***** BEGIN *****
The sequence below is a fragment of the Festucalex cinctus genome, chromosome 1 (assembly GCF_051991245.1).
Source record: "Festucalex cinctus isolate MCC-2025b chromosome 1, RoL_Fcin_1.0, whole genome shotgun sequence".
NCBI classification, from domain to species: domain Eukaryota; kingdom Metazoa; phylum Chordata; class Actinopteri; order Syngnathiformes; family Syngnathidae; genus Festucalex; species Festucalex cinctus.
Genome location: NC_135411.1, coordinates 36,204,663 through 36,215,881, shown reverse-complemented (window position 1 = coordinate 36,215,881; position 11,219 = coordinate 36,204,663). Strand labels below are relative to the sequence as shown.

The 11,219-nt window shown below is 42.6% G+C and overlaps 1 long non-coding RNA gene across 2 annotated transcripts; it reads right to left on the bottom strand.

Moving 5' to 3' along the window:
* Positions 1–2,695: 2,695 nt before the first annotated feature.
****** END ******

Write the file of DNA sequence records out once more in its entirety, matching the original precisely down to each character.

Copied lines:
The sequence below is a fragment of the Festucalex cinctus genome, chromosome 1 (assembly GCF_051991245.1).
Source record: "Festucalex cinctus isolate MCC-2025b chromosome 1, RoL_Fcin_1.0, whole genome shotgun sequence".
NCBI classification, from domain to species: domain Eukaryota; kingdom Metazoa; phylum Chordata; class Actinopteri; order Syngnathiformes; family Syngnathidae; genus Festucalex; species Festucalex cinctus.
Genome location: NC_135411.1, coordinates 36,204,663 through 36,215,881, shown reverse-complemented (window position 1 = coordinate 36,215,881; position 11,219 = coordinate 36,204,663). Strand labels below are relative to the sequence as shown.

The 11,219-nt window shown below is 42.6% G+C and overlaps 1 long non-coding RNA gene across 2 annotated transcripts; it reads right to left on the bottom strand.

Moving 5' to 3' along the window:
* Positions 1–2,695: 2,695 nt before the first annotated feature.